I also have a huge group of pre-published author friends. We all root for and encourage one another. This year, it was my turn to get published, and my friends have been my biggest cheerleaders. I can’t wait for the tables to be turned so I can cheer on their debuts.
What are two of your favorite covers of all time?
Speaking of my local author friends, Sara Wilson Etienne (who’s actually no longer local) had an amazing cover for her debut YA novel, Harbinger. It was gorgeous and intriguing and fit her story perfectly. There must be some sort of cover design luck in the Los Angeles air because fellow Novel 19s Quinn Sosna-Spear’s cover for The Remarkable Inventions of Walter Mortinson—a wild, steampunk marvel—is . . . just . . . insanely amazing! I mean, who wouldn’t want to pick up either of these books? (P.S. I’m totally jazzed about my own cover too!)
Share a favorite recipe!
There’s a lot of food mentioned in Cursed, so I figured sharing a recipe was in order! In Ricky’s family, strawberry shortcake en lieu of birthday cake is the tradition. That wasn’t the case in my own family, but my mom makes a mean strawberry shortcake. Here’s her recipe:
(Note: Bisquick mix provides a completely satisfactory alternative to making biscuits by scratch.)
2 cups of flour
4 tsp baking powder
1/2 tsp salt
3 T fat (oleo, margarine, butter)
3/4 to 1 cup milk (can use buttermilk)
Sift flour, B.P. and salt together
Cut in fat (i.e. mix into the dry ingredients little by little) to achieve pea sized lumps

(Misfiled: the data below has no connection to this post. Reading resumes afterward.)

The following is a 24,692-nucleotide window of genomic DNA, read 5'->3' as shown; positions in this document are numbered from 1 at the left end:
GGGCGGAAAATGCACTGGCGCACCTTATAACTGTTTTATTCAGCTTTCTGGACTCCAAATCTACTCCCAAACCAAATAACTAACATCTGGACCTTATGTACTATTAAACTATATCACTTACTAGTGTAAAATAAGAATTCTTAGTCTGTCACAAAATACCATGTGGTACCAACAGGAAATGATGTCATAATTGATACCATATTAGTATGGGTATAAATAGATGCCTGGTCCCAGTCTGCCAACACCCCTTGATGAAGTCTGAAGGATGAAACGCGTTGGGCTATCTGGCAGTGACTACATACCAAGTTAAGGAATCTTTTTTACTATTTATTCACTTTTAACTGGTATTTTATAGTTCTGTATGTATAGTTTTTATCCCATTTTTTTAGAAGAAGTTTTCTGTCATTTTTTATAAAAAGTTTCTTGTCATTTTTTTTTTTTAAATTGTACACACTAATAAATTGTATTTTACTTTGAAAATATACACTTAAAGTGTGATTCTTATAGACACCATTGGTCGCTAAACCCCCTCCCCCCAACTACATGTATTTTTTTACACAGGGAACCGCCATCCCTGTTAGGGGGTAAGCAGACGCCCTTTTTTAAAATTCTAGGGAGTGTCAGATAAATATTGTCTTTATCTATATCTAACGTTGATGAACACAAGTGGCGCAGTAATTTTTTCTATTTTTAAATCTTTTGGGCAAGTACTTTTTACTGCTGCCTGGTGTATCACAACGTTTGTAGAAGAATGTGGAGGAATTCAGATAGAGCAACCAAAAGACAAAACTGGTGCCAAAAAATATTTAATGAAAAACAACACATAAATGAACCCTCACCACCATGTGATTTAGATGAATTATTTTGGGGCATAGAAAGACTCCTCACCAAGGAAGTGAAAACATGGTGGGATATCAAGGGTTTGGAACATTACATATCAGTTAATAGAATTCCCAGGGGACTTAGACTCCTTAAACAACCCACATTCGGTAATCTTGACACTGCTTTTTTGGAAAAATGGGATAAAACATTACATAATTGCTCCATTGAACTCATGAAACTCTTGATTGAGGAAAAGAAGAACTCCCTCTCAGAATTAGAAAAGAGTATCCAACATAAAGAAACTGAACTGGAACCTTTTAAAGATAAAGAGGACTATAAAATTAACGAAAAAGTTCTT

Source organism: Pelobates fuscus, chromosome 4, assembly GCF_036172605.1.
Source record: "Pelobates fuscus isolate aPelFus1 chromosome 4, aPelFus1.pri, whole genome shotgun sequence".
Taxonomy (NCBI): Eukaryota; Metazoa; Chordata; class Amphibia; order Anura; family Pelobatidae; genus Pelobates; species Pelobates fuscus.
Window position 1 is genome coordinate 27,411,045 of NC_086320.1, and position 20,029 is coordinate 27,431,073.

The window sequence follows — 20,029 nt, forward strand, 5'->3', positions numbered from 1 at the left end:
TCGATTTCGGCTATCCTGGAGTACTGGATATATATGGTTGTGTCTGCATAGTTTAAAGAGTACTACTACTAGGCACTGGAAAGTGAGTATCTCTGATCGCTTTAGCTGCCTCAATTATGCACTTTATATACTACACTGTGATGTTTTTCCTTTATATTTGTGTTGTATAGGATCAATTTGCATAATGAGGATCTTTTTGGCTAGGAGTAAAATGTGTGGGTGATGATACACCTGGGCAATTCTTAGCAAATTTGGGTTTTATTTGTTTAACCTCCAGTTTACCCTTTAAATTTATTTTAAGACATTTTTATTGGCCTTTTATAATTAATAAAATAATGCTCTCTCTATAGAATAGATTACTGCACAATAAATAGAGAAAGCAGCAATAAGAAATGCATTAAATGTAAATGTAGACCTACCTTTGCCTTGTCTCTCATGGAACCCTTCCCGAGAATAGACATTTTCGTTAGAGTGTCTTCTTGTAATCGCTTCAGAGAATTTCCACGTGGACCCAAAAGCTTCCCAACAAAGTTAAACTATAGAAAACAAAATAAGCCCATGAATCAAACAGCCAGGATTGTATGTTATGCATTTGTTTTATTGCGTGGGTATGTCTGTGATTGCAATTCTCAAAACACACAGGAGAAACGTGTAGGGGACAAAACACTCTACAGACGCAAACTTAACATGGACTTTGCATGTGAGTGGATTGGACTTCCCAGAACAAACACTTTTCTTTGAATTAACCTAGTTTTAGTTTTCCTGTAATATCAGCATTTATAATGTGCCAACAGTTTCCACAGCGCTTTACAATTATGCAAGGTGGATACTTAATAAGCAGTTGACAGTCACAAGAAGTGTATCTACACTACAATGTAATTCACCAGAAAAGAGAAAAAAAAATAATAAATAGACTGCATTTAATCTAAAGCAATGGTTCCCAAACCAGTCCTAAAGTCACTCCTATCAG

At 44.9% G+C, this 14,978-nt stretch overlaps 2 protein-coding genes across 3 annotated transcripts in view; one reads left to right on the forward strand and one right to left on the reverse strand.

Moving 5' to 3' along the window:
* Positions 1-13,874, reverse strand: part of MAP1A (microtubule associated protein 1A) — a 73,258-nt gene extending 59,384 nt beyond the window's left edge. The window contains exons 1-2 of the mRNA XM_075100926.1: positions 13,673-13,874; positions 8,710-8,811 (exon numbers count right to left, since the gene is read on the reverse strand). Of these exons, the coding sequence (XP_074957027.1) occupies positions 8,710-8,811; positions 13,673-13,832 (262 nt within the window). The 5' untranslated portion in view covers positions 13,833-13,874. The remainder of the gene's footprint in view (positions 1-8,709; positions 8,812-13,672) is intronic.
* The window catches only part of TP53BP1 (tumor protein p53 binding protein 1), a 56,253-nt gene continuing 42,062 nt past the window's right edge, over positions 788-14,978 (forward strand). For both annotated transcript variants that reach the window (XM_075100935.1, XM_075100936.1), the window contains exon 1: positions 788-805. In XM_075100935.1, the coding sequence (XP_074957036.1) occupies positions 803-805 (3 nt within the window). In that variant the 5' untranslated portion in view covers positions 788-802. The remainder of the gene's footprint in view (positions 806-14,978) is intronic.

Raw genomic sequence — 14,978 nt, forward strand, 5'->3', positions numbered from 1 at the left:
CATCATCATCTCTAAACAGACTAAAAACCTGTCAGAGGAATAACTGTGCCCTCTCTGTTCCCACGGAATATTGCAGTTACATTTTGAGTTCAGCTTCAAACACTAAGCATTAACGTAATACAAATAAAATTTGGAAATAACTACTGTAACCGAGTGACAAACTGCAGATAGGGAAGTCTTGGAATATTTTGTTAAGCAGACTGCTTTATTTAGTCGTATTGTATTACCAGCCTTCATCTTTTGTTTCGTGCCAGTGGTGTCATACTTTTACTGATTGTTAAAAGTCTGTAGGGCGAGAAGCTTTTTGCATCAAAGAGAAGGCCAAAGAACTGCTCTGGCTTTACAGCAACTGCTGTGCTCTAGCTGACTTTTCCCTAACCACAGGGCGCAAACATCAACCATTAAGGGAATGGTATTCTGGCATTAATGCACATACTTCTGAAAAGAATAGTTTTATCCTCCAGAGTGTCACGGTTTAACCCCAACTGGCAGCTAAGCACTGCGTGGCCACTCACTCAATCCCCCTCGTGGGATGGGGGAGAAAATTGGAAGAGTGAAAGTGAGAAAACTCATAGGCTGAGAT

Add milk, all at once
Mix and turn out on a floured board
Knead—20 to 30 strokes
Roll out to about 3/8 inches thickCut (Use a biscuit cutter or a water glass)
Alternative: add another 1/4 cup milk, mix and drop with a tablespoon on a cookie sheet or in muffin pan. (Adding extra liquid makes the whole thing easier--no kneading--but the biscuits are not as uniform and pretty as when you just drop them.)
Bake in pre-heated oven at 450 for 12 minutes
Strawberries (prep ahead of time):
Wash strawberries, remove stems, and cut into bite sized pieces.
Taste for sweetness and add granulated sugar if needed/desired.
Refrigerate in covered bowl and stir every so often. (This will allow the berries to “marinate,” which adds to their deliciousness!)
Take berries out of the fridge and let them reach room temperature before serving.
Split hot biscuits. Put half in an individual bowl, spoon in generous amount of strawberries and put the other biscuit half on top. Pour cream over the top. (Or use whipped cream if you prefer.)
Mom says, “This is the way my Pennsylvania Dutch Grammy made Strawberry Short Cake. She did the same thing with peaches when they were in season.”
Thanks for interviewing, Karol! And for that amazing recipe! I'm probably going to go make that right now. Check out this book on 6/25/19!